Questions tagged [definitions]

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How isolate the last bit work on teory Binary Indexed Trees

I'm learning about the Binary Indexed Trees, and I understand how it works, but I'm interested in the theory that there is behind! In particular, I don't understand what is meant the following ...
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1answer
29 views

Why are $L$-reductions defined the way they are?

I was reading about $L$-reductions and there was one part in the definition that I thought was interesting. I wanted to know what motivated people who came up with it to have it included in the ...
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A genral Turing model with one tape to define sublinear space (L,NL,..)

A genral Turing model with one tape to define sublinear space (L,NL,..) Normally to define sub-linear space complexity we need special Turing models with many tapes, at least two: a read-only tape and ...
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0answers
54 views

Understanding the Transition points of a BST

I'm trying to understand the definition of Transition point of a BST, as given in Demaine, Erik D., et al. "Dynamic optimality-almost." SIAM Journal on Computing 37.1 (2007): 240-251 ...
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2answers
424 views

Definition of NP-hardness for non-decision problems

As I understand, the term "NP-hardness" is applicable when we also talk about optimization or search problems (i.e. return the satisfying assignment for 3-SAT). How do we formally define NP-...
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14 views

Informal definition of a safety property

Could someone kindly explain why safety properties are commonly informally described as "something bad never happens"? This doesn't seem accurate at all. Rather, it seems that one should say ...
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1answer
47 views

Nondeterministic polynomial time algorithm versus certificate/verifier for showing membership in NP

In this paper (https://arxiv.org/pdf/1706.06708.pdf) the authors prove that optimally solving the $n\times n\times n$ Rubik's Cube is an NP-complete problem. In the process, they must show that the ...
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1answer
29 views

A question regarding definition of Deterministic Subexponential Time (SUBEXP)

First Look at the definition of SUBEXP from Complexity Zoo: SUBEXP: (Deterministic Subexponential-Time) The intersection of DTIME($2^{n^\epsilon}$) over all $\epsilon$>0. (Note that the algorithm ...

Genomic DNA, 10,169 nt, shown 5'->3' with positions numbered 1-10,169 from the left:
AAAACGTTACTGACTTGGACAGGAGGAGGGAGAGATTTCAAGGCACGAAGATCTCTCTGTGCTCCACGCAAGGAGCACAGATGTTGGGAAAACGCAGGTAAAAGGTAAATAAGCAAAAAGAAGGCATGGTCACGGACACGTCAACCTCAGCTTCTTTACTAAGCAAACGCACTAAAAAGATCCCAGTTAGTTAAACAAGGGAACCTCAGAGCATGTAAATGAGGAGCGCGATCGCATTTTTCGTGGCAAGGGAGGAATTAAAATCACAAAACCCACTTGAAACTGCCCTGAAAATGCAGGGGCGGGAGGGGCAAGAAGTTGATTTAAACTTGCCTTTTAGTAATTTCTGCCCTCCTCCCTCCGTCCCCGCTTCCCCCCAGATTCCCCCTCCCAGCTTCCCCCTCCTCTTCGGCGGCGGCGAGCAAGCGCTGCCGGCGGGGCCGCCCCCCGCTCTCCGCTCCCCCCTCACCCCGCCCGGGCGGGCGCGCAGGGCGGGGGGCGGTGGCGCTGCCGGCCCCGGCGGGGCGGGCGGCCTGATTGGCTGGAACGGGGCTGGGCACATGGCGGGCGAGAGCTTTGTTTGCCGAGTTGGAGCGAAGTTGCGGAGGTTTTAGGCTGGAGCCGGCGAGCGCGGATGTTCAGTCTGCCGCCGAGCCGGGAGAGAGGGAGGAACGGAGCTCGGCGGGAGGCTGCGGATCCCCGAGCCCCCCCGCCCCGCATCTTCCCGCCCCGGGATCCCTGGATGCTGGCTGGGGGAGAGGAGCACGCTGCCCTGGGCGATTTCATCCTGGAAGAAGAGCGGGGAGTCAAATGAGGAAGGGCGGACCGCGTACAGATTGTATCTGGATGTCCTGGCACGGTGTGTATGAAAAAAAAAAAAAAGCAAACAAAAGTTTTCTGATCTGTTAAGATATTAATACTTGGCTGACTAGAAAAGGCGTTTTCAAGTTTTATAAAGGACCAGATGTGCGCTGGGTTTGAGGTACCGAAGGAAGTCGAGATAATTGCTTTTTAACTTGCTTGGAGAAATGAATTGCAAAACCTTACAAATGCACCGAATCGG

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1answer
62 views

Sets in Mathematics are immutable but in Computer Science sets are mutable and called “Dynamic Sets” - truth of the statement

While reading the classic text Introduction to Algorithms by Cormen et. al. I came across the following claim: Sets are as fundamental to computer science as they are to mathematics. Whereas ...
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1answer
20 views

Clarifying statements involving asymptotic notations in soln of $T(n) = 3T(\lfloor n/4 \rfloor) + \Theta(n^2)$ using recursion tree and substitution

Below is a problem worked out in the Introduction to Algorithms by Cormen et. al. (I am not having problem with the proof but only I want to clarify the meaning conveyed by few statements in the text ...
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1answer
29 views

When does a Monte Carlo algorithm solve a problem?

When can we say that a Monte Carlo algorithm solves a problem? To quote from Wikipedia on Monte Carlo algorithms For instance, the Solovay–Strassen primality test is used to determine whether a ...
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11answers
5k views

Why do logic gates behave the way they do?

I am a Software Developer but I came from a non-CS background so maybe it is a wrong question to ask, but I do not get why logic gates/boolean logic behave the way they do. Why for example: ...
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1answer
29 views

Formal definition of hash function

I was reading through the classic CLRS with the intention of reviewing the hash tables theory, more specifically the hash function definition I just wanted a reference to quote. I cannot find a ...
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1answer
286 views

Difference between task and process

I'd like to know which is the difference between a task and a process in computer science. I'm studying a course on real-time systems and there are some definitions that I don't know. Thank you in ...
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0answers
47 views

What is the name of visiting an array starting at first element, then last element, then second, then last but one, then third, etc

For example if I have an array [0, 1, 2, 3, 4, ..., n] and I want to iterate over it in an order like ...
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0answers
30 views

Randomized version of the class $APX$?

Is there a class which is to APX what BPP is to P? I'm looking for a definition that is like the following: "For $r > 0$, an $r$-RPCA (randomized polynomial-time constant-factor approximation) ...
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3answers
482 views

Simple cycles of length two in an undirected graph

Pedagogical question. Background A cycle in a graph can be defined as a sequence of vertices $v_1,\dots,v_n$ with $v_1=v_n$ such that, for each $i \in \{1,\dots,n-1\}$, the graph has an edge $(v_i,...